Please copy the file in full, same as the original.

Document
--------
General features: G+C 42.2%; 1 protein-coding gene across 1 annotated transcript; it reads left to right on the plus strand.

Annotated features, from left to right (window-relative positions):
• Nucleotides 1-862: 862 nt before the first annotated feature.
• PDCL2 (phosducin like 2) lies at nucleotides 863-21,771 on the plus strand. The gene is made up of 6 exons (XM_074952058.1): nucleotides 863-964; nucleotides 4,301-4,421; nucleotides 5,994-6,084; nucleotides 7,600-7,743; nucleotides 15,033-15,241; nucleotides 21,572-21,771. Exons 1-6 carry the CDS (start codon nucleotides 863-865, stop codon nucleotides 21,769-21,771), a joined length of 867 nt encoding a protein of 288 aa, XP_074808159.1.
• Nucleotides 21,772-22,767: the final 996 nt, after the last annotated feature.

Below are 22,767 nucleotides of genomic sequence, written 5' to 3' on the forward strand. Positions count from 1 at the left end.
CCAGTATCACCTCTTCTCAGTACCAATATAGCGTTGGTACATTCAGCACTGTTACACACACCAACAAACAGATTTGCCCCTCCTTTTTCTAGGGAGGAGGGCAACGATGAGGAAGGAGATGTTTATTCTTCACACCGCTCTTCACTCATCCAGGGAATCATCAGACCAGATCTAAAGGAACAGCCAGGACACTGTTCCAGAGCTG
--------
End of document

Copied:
General features: G+C 42.2%; 1 protein-coding gene across 1 annotated transcript; it reads left to right on the plus strand.

Annotated features, from left to right (window-relative positions):
• Nucleotides 1-862: 862 nt before the first annotated feature.
• PDCL2 (phosducin like 2) lies at nucleotides 863-21,771 on the plus strand. The gene is made up of 6 exons (XM_074952058.1): nucleotides 863-964; nucleotides 4,301-4,421; nucleotides 5,994-6,084; nucleotides 7,600-7,743; nucleotides 15,033-15,241; nucleotides 21,572-21,771. Exons 1-6 carry the CDS (start codon nucleotides 863-865, stop codon nucleotides 21,769-21,771), a joined length of 867 nt encoding a protein of 288 aa, XP_074808159.1.
• Nucleotides 21,772-22,767: the final 996 nt, after the last annotated feature.

Below are 22,767 nucleotides of genomic sequence, written 5' to 3' on the forward strand. Positions count from 1 at the left end.
CCAGTATCACCTCTTCTCAGTACCAATATAGCGTTGGTACATTCAGCACTGTTACACACACCAACAAACAGATTTGCCCCTCCTTTTTCTAGGGAGGAGGGCAACGATGAGGAAGGAGATGTTTATTCTTCACACCGCTCTTCACTCATCCAGGGAATCATCAGACCAGATCTAAAGGAACAGCCAGGACACTGTTCCAGAGCTG